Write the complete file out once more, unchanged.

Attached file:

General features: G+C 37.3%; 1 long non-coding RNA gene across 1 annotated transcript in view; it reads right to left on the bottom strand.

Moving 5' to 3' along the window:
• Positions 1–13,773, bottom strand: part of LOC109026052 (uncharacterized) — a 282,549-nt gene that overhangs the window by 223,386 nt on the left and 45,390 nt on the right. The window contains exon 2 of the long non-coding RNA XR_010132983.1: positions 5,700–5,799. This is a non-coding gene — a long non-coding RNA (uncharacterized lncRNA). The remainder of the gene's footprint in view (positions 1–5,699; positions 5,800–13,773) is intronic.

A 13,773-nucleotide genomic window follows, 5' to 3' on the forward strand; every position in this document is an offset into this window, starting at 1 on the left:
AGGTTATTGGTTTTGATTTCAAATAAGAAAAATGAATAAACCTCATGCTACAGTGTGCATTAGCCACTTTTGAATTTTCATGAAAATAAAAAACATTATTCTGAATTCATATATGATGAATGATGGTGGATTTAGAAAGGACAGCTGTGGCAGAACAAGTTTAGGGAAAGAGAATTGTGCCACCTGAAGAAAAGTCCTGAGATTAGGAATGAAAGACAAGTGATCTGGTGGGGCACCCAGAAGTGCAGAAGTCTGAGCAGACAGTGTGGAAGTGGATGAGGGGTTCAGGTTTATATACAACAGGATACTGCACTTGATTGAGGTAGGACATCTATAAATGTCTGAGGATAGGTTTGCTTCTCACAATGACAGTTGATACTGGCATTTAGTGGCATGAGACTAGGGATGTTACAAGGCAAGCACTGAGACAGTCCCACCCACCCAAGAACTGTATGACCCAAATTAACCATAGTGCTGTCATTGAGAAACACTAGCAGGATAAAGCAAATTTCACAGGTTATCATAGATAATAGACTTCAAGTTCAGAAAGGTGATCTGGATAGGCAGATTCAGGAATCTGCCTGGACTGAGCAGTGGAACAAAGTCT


General features: G+C 37.3%; 1 long non-coding RNA gene across 1 annotated transcript in view; it reads right to left on the bottom strand.

Moving 5' to 3' along the window:
• Positions 1–13,773, bottom strand: part of LOC109026052 (uncharacterized) — a 282,549-nt gene that overhangs the window by 223,386 nt on the left and 45,390 nt on the right. The window contains exon 2 of the long non-coding RNA XR_010132983.1: positions 5,700–5,799. This is a non-coding gene — a long non-coding RNA (uncharacterized lncRNA). The remainder of the gene's footprint in view (positions 1–5,699; positions 5,800–13,773) is intronic.

A 13,773-nucleotide genomic window follows, 5' to 3' on the forward strand; every position in this document is an offset into this window, starting at 1 on the left:
AGGTTATTGGTTTTGATTTCAAATAAGAAAAATGAATAAACCTCATGCTACAGTGTGCATTAGCCACTTTTGAATTTTCATGAAAATAAAAAACATTATTCTGAATTCATATATGATGAATGATGGTGGATTTAGAAAGGACAGCTGTGGCAGAACAAGTTTAGGGAAAGAGAATTGTGCCACCTGAAGAAAAGTCCTGAGATTAGGAATGAAAGACAAGTGATCTGGTGGGGCACCCAGAAGTGCAGAAGTCTGAGCAGACAGTGTGGAAGTGGATGAGGGGTTCAGGTTTATATACAACAGGATACTGCACTTGATTGAGGTAGGACATCTATAAATGTCTGAGGATAGGTTTGCTTCTCACAATGACAGTTGATACTGGCATTTAGTGGCATGAGACTAGGGATGTTACAAGGCAAGCACTGAGACAGTCCCACCCACCCAAGAACTGTATGACCCAAATTAACCATAGTGCTGTCATTGAGAAACACTAGCAGGATAAAGCAAATTTCACAGGTTATCATAGATAATAGACTTCAAGTTCAGAAAGGTGATCTGGATAGGCAGATTCAGGAATCTGCCTGGACTGAGCAGTGGAACAAAGTCT